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Saturday, August 21, 2004

New York Times > Chinese Advocates of Reform Seek Help From Deng's Spirit

August 21, 2004
EIJING, Aug. 20 - In keeping with the gold- and diamond-encrusted watches the Communist Party made to commemorate the 100th anniversary of his birth, Deng Xiaoping is being widely hailed as a visionary who freed China from its socialist straitjacket and created new wealth.
Yet influential party elders have used the anniversary, which falls on Sunday, to emphasize the urgency of one great endeavor that Deng never embraced: overhauling the one-party political system.
In party political journals and interviews as the Deng centenary has neared, several retired leaders made unusually direct pleas to allow more media freedom and to introduce at least a measure of democracy, though all described their proposals as a way of improving rather than replacing Communist Party rule.
China's retired elders often are given latitude to explore delicate topics that incumbent leaders shy away from. But these comments by former leaders appear to reflect mounting internal pressure for Hu Jintao, the president and Communist Party chief, to put forward at least modest proposals for fighting corruption, introducing greater accountability and reducing censorship.
"Compared to economic reform, our political system lags far behind," Zhou Ruijin, a former top editor of People's Daily, the Communist Party's leading newspaper, wrote in The Bund, a Shanghai-based weekly.
"Now the calls for political reform from every quarter of society are very loud," he wrote, adding that the country needed a new "intellectual emancipation" that should start with remaking the ruling party.
Similarly, two prominent retired officials who served Deng, Tian Jiyun, a former Politburo member, and Ren Zhongyi, former party secretary of Guandong Province, asserted in essays this month in the political history journal Yanhang Chunqiu that Deng long envisioned, though never carried out, bold political changes. Mr. Ren said the country urgently needed a sounder legal system, fewer controls on the media and real protection of constitutional rights.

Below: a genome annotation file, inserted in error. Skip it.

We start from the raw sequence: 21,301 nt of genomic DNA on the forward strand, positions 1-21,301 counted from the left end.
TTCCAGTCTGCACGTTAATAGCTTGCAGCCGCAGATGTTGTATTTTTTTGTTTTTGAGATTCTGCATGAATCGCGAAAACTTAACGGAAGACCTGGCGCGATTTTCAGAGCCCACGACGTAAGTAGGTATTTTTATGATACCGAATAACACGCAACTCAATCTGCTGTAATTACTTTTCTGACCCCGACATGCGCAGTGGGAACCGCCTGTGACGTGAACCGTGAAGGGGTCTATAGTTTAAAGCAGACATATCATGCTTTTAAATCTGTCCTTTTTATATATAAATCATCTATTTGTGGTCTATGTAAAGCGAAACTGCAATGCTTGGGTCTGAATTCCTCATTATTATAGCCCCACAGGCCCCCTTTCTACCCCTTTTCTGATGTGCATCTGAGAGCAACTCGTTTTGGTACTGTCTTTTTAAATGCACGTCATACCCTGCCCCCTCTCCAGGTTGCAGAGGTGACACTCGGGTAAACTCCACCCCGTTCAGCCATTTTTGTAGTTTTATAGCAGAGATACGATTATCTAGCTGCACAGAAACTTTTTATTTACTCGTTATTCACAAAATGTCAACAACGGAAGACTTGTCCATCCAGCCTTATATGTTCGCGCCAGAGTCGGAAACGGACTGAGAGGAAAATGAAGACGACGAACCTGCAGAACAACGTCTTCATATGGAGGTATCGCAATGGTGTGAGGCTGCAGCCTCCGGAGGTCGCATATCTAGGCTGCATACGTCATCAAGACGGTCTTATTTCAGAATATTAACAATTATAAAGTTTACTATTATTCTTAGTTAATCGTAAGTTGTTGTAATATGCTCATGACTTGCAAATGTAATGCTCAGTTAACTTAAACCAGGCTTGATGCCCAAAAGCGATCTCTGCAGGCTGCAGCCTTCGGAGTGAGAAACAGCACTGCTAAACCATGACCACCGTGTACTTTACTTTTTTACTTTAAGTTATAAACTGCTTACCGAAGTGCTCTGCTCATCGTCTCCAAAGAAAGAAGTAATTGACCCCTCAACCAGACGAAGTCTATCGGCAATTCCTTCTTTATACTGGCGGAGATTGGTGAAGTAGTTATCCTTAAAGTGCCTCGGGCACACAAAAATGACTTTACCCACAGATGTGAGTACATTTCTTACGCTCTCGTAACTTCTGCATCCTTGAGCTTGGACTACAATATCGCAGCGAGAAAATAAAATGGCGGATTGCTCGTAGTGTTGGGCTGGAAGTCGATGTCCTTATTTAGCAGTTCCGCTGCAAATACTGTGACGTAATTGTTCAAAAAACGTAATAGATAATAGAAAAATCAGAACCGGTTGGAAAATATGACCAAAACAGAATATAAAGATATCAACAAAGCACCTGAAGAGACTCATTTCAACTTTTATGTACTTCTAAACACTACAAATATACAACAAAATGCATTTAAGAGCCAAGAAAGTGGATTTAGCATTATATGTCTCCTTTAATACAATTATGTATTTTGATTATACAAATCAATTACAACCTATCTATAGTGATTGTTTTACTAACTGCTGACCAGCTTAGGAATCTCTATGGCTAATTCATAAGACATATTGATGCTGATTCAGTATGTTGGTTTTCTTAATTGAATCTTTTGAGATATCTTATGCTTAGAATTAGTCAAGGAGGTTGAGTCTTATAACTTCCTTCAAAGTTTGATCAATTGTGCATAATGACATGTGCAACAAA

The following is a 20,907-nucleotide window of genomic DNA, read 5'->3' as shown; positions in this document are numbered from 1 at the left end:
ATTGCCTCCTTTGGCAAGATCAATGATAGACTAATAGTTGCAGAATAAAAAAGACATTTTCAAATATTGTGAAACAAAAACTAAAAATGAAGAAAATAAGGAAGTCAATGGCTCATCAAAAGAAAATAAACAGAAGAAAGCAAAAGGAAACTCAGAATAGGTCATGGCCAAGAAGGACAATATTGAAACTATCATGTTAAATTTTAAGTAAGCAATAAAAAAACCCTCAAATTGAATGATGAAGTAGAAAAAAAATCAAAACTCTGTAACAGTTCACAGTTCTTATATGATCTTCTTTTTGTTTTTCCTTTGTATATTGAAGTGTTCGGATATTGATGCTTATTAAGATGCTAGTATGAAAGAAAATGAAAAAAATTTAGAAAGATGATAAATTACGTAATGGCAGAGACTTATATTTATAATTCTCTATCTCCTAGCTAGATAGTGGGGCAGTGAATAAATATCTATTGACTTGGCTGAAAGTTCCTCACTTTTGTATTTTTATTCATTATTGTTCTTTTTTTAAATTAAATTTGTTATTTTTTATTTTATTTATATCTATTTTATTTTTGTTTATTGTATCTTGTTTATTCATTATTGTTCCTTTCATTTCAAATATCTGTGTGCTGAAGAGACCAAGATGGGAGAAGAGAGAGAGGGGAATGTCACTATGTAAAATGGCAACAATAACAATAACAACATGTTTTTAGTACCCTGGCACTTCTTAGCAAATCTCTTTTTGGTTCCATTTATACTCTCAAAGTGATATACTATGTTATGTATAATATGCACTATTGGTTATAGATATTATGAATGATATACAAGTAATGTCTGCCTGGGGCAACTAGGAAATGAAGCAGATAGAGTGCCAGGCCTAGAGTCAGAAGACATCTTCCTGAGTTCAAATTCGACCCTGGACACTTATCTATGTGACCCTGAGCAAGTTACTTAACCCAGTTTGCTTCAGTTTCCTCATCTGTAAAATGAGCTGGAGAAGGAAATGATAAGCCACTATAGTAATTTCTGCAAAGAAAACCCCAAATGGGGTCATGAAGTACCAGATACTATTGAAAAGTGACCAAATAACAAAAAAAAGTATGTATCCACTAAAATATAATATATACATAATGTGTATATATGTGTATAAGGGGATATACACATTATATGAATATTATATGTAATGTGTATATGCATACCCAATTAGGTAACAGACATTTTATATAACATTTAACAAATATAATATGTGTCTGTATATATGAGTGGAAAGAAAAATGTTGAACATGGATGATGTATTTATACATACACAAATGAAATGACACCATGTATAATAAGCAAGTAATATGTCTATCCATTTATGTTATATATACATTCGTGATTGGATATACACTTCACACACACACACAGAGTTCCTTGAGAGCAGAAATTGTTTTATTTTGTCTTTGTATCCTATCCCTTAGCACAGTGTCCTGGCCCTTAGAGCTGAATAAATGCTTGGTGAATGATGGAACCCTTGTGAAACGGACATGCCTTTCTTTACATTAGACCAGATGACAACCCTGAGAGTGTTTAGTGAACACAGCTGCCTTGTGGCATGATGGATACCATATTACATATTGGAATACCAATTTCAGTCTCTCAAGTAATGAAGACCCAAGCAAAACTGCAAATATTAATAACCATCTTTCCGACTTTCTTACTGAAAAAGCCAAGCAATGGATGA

"A society ruled by guns and hack writers can never be a democratic one, and it can't enjoy lasting stability," wrote Mr. Ren, who is 90.
Beyond adulatory documentaries, scores of new books, an elaborate renovation of his boyhood home in Sichuan and the memorial watches - for sale to the public at $2,500 apiece - Deng's legacy is being celebrated by officials who would like to see a more open society and want to put pressure on Jiang Zemin, Deng's successor.
Mr. Jiang, who remains military chief even after retiring as president and party leader in 2002, is being urged to follow Deng's example and fully relinquish authority to Mr. Hu, one well-connected party elder said in an interview. Deng voluntarily handed the reins to Mr. Jiang in the late 1980's and early 1990's, though he retained ultimate authority on many matters.
By many accounts, Mr. Hu has little leeway to undertake pressing changes because he must share power with Mr. Jiang, who never tried opening the political system. Some officials say they hope Mr. Jiang will step aside as soon as this fall, though that now seems unlikely.
Deng Lin, Deng's eldest daughter and a painter who rarely discusses politics, used a recent interview on Chinese Central Television to take an implicit swipe at Mr. Jiang's regency.
Referring to her father, she said: "When he handed over his work, he put his trust in his successors and let them mature on the job. He believed they would not make progress if he meddled. So from this perspective he was right."